Thank you to everyone who came to the Appraisal Review Board (ARB) meeting Wednesday April 27th in Palo Pinto to protest the new appraisal values. They doubled, tripled and even quadrupled peoples taxes! This a disgrace to the hard working people in Palo Pinto county. The protest Wednesday sent a loud and clear message to the Appraisal Review Board and the county that the residence of Palo Pinto county are not going to sit back and take these unreasonable increases any longer. We will get involved and we will put an end to this tax hike madness! There is strength in numbers and we need everyone involved. Everyone needs to stand up and be heard, let them know you will not stand for it. Fill out the protest forms that came with your notices and get them in before the deadline of May 18th. This is the most important thing you can do, fill those forms out and send them in. If you need assistance, please reach out on Facebook or call a friend, someone will help you fill those forms out. Over the next few days/week, there will be workshops in Strawn, Mingus, Lonecamp, Palo Pinto, and Gordon to help with those forms. The location, times, and dates will be announced as soon as we find a venue and volunteers. I know many people say it does no good, but I am here to tell you it DOES!! It is vitally important that we protest, otherwise they will continue to steal our land and our money.
The meeting Wednesday was very productive. The ARB and other county officials witnessed the numbers that came out to protest (100+ by my headcount). Make no mistake, it made a difference! I spoke briefly at the very beginning of their meeting and expressed my concerns with their arbitrarily set values and also spoke against their protest processes which are based purely on opinions of that board. For example, comparing a property in Mingus to a new property at 7R or comparing anything in Mingus to the many other new developments popping up does a huge disservice to our community. The same goes for properties all over the county where they compare apples to oranges. I’m currently working with our state representatives and others to take action and fix this property tax disaster before it destroys peoples lives. The “taxing entities” constantly pass the buck, they blame the state, and the state blames the county, but the fact remains that the ARB has the power to lower appraisal values, albeit thru their skewed opinion of individuals and broken processes that are based on their personal feelings and personal opinions. They have the power to to reduce the appraised amounts if they so choose, otherwise that protest form and the hearing they schedule is just smoke and mirrors. Many people have had success in getting their taxes lowered, but as I’ve witnessed many times, it all depends on who pulls on their heart strings, or who has the best pictures, or who speaks the loudest or kisses their butts the most. It’s like playing the lottery if you are going to get your taxes reduced. But there is hope, if enough people in the county fill out that protest form, they will have to re-evaluate or have a public hearing on the values!! I can’t stress enough how important it is to send that protest form in.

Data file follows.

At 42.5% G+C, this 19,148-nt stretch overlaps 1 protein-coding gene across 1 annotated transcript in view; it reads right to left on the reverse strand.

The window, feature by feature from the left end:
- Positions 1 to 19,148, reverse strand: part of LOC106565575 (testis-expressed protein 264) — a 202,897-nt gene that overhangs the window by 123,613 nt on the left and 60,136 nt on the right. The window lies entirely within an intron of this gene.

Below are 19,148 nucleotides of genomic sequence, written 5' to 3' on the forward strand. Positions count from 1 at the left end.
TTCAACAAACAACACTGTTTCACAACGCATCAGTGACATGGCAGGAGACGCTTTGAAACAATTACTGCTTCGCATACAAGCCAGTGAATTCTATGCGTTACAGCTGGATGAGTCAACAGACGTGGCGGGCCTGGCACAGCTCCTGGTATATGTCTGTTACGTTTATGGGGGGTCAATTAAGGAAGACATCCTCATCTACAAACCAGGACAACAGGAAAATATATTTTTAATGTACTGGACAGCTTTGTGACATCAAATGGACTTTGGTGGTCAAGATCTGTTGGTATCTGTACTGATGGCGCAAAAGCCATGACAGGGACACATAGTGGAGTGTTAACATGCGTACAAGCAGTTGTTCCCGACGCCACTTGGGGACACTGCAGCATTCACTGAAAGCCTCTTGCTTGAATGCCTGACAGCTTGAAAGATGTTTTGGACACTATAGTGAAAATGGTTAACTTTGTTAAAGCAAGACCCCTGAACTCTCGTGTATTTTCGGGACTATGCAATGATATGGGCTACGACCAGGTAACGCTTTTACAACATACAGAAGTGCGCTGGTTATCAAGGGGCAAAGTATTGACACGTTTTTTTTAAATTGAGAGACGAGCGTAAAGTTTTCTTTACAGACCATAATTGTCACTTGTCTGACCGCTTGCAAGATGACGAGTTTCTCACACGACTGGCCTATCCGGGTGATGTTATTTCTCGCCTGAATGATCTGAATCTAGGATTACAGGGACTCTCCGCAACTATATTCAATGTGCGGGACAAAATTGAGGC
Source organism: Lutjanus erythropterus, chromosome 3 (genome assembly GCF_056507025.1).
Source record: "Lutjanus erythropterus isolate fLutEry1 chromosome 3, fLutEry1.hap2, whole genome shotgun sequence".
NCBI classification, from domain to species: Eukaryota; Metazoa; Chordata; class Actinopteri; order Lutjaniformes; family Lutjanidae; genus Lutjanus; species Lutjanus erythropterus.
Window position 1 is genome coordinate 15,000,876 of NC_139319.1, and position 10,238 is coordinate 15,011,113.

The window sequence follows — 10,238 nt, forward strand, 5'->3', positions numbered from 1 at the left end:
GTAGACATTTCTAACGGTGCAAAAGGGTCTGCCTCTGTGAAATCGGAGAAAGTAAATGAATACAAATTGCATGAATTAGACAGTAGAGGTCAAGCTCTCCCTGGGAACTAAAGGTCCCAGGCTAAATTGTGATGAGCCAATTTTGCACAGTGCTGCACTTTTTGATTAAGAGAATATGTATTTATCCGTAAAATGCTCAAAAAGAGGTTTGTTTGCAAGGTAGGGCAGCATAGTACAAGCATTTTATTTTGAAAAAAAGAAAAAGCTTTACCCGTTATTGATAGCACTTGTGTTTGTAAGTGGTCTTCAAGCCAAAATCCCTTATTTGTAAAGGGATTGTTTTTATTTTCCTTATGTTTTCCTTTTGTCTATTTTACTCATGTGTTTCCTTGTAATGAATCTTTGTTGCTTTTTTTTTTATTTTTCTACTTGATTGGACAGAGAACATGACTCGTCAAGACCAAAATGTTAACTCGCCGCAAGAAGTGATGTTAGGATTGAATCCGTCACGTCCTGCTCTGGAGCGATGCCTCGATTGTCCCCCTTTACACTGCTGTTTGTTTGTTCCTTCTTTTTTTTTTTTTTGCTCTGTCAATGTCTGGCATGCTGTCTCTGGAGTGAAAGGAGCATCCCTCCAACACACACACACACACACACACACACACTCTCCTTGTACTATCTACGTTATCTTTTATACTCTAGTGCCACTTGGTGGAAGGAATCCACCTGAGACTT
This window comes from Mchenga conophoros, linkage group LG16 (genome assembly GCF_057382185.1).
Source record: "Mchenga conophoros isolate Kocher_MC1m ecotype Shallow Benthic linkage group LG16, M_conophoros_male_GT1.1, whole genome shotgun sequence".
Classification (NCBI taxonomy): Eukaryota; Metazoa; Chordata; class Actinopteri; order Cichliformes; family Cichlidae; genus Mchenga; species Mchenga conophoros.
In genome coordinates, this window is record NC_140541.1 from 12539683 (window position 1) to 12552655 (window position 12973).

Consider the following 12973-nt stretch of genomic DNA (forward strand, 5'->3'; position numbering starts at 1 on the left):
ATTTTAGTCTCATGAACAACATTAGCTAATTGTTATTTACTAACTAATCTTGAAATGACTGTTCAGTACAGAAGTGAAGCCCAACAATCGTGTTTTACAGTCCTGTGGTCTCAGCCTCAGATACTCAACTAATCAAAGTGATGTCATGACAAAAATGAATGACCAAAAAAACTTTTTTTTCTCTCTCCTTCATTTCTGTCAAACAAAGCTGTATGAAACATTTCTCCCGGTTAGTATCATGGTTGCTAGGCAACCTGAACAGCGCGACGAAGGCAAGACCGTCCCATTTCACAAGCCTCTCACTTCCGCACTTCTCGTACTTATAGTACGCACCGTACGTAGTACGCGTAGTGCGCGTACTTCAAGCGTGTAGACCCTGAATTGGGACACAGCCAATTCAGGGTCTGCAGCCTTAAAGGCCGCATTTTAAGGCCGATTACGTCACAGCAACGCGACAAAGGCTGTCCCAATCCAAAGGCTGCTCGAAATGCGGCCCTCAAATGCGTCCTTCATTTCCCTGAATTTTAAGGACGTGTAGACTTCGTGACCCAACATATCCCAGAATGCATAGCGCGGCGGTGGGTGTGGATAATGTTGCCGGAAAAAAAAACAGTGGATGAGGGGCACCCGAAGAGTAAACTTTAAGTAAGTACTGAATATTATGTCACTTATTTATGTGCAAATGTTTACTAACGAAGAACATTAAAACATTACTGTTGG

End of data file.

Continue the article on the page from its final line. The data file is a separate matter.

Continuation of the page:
In the coming week, there will be meetings and town halls to discuss this with our state representatives and others that can help. Stay tuned and get those forms filled out and turned in to the Palo Pinto Appraisal office!
We the people run this country/county, not the elites who sit in their ivory towers looking down their noses on the common folk. We have the power to stop this and we will put an end to their thievery!!!
**Please note that ARB and the Appraisal Office are not part of the county, they are a political subdivision of the state of Texas. All appraisal districts in Texas are political subdivisions.
Texas Appraisal Review Board information https://www.poconnor.com/property-tax-appraisal-established-6-01/
County Appraisal District Established in 1981 to Value Property in County